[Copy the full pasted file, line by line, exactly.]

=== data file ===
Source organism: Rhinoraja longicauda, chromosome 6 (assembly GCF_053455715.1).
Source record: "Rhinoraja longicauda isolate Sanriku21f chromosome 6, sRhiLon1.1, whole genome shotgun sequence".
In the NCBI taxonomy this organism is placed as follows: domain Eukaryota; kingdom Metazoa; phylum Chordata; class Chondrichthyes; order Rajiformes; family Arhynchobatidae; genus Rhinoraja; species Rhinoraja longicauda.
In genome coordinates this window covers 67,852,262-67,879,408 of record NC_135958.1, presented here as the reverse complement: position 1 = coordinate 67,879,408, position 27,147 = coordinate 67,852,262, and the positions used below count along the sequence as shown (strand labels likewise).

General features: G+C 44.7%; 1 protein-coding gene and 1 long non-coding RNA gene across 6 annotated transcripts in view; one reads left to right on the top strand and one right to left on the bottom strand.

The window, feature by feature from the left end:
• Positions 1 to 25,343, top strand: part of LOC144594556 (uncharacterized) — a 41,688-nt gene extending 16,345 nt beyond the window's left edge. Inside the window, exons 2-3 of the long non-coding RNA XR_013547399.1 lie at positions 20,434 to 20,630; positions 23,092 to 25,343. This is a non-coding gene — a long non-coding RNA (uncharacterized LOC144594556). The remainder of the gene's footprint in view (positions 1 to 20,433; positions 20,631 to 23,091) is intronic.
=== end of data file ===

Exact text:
Source organism: Rhinoraja longicauda, chromosome 6 (assembly GCF_053455715.1).
Source record: "Rhinoraja longicauda isolate Sanriku21f chromosome 6, sRhiLon1.1, whole genome shotgun sequence".
In the NCBI taxonomy this organism is placed as follows: domain Eukaryota; kingdom Metazoa; phylum Chordata; class Chondrichthyes; order Rajiformes; family Arhynchobatidae; genus Rhinoraja; species Rhinoraja longicauda.
In genome coordinates this window covers 67,852,262-67,879,408 of record NC_135958.1, presented here as the reverse complement: position 1 = coordinate 67,879,408, position 27,147 = coordinate 67,852,262, and the positions used below count along the sequence as shown (strand labels likewise).

General features: G+C 44.7%; 1 protein-coding gene and 1 long non-coding RNA gene across 6 annotated transcripts in view; one reads left to right on the top strand and one right to left on the bottom strand.

The window, feature by feature from the left end:
• Positions 1 to 25,343, top strand: part of LOC144594556 (uncharacterized) — a 41,688-nt gene extending 16,345 nt beyond the window's left edge. Inside the window, exons 2-3 of the long non-coding RNA XR_013547399.1 lie at positions 20,434 to 20,630; positions 23,092 to 25,343. This is a non-coding gene — a long non-coding RNA (uncharacterized LOC144594556). The remainder of the gene's footprint in view (positions 1 to 20,433; positions 20,631 to 23,091) is intronic.